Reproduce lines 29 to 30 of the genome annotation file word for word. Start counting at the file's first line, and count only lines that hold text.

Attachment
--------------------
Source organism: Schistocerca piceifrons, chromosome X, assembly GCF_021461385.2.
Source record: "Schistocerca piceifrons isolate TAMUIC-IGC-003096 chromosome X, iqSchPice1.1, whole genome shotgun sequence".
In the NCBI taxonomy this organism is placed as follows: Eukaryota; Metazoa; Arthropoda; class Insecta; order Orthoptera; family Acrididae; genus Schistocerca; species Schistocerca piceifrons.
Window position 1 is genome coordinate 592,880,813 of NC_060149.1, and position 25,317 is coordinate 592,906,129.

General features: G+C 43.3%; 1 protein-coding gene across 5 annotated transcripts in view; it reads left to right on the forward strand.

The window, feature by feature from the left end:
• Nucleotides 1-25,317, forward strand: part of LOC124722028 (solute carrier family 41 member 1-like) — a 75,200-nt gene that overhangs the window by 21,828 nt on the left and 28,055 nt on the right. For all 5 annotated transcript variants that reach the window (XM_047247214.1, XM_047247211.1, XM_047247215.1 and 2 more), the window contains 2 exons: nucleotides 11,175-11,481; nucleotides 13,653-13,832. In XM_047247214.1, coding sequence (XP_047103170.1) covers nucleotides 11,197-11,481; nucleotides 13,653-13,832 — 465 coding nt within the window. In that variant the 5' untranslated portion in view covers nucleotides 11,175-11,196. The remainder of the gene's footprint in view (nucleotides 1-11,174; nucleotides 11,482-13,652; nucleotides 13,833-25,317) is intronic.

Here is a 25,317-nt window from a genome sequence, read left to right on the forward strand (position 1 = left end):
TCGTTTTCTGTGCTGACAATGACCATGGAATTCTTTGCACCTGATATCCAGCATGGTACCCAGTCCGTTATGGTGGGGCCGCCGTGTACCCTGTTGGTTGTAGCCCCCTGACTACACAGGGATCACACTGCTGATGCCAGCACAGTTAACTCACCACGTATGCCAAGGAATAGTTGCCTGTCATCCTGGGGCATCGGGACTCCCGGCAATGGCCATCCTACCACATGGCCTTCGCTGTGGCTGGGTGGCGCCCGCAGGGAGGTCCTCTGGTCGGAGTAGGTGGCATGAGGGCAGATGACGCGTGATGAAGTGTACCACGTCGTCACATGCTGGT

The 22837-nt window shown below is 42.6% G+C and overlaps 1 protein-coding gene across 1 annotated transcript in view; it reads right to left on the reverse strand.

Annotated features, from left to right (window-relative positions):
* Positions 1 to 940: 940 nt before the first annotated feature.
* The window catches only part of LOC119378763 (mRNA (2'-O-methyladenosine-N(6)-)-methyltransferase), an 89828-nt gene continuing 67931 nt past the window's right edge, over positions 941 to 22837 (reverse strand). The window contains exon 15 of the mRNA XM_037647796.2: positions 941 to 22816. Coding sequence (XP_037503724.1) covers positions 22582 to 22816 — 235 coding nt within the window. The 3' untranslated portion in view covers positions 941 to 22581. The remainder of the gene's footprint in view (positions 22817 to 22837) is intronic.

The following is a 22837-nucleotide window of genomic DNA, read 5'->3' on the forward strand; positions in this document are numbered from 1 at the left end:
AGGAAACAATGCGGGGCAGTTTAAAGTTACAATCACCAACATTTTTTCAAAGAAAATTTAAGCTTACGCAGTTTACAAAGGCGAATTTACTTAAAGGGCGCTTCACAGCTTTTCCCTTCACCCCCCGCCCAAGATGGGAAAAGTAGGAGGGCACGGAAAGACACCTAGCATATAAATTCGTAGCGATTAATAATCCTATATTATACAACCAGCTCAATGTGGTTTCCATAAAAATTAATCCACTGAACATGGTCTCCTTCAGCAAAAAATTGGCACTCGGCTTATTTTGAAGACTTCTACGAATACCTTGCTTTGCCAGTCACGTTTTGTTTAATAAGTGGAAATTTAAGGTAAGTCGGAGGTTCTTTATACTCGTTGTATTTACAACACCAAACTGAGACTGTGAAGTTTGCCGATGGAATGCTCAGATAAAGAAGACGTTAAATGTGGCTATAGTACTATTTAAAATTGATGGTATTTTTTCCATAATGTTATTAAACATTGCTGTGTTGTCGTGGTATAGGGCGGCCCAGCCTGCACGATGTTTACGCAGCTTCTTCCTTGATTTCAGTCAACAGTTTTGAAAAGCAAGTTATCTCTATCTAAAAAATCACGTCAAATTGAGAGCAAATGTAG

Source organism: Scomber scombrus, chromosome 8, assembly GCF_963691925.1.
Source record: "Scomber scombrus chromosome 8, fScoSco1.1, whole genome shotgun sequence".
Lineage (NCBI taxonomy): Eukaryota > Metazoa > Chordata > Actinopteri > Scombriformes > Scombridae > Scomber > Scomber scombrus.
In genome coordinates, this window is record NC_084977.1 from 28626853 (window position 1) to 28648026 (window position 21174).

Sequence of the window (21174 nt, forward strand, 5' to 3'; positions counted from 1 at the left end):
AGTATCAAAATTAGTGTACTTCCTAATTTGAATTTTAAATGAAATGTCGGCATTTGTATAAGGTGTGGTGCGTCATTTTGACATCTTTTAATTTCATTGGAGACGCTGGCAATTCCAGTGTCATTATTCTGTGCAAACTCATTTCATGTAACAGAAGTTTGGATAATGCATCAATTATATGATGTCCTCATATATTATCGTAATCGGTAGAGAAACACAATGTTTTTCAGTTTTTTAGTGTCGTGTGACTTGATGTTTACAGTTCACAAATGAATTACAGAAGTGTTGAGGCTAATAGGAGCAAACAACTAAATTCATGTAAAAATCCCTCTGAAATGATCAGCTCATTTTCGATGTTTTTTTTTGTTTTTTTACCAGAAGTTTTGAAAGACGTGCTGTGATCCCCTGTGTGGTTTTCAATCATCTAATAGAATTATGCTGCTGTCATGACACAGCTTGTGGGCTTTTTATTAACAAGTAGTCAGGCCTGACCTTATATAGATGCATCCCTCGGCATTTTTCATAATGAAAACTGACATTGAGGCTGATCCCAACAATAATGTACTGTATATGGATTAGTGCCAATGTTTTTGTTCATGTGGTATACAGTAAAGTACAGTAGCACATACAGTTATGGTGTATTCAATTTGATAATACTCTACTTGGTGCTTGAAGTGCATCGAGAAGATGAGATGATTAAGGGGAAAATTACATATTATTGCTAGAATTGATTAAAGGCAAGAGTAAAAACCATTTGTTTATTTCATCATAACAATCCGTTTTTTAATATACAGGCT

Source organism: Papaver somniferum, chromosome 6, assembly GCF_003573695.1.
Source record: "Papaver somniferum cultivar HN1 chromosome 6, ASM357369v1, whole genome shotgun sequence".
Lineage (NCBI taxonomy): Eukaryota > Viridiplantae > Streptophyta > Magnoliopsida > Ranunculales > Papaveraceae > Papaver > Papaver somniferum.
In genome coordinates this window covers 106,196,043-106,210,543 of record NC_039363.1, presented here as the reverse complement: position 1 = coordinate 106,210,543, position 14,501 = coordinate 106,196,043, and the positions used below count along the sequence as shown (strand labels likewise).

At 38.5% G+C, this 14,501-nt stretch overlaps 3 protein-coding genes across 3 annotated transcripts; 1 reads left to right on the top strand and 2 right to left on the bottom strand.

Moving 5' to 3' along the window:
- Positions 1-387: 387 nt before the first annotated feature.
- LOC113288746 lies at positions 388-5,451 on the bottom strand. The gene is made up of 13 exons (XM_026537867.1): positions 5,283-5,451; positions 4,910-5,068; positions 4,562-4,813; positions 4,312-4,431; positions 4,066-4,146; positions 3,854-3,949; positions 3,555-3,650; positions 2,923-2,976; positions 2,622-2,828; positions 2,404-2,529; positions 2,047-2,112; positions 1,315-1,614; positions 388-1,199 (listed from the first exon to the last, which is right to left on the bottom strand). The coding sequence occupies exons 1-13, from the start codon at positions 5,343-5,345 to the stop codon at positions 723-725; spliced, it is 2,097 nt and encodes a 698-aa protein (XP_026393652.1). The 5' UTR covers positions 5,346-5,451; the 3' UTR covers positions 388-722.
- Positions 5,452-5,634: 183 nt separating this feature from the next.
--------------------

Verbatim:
- LOC113288746 lies at positions 388-5,451 on the bottom strand. The gene is made up of 13 exons (XM_026537867.1): positions 5,283-5,451; positions 4,910-5,068; positions 4,562-4,813; positions 4,312-4,431; positions 4,066-4,146; positions 3,854-3,949; positions 3,555-3,650; positions 2,923-2,976; positions 2,622-2,828; positions 2,404-2,529; positions 2,047-2,112; positions 1,315-1,614; positions 388-1,199 (listed from the first exon to the last, which is right to left on the bottom strand). The coding sequence occupies exons 1-13, from the start codon at positions 5,343-5,345 to the stop codon at positions 723-725; spliced, it is 2,097 nt and encodes a 698-aa protein (XP_026393652.1). The 5' UTR covers positions 5,346-5,451; the 3' UTR covers positions 388-722.
- Positions 5,452-5,634: 183 nt separating this feature from the next.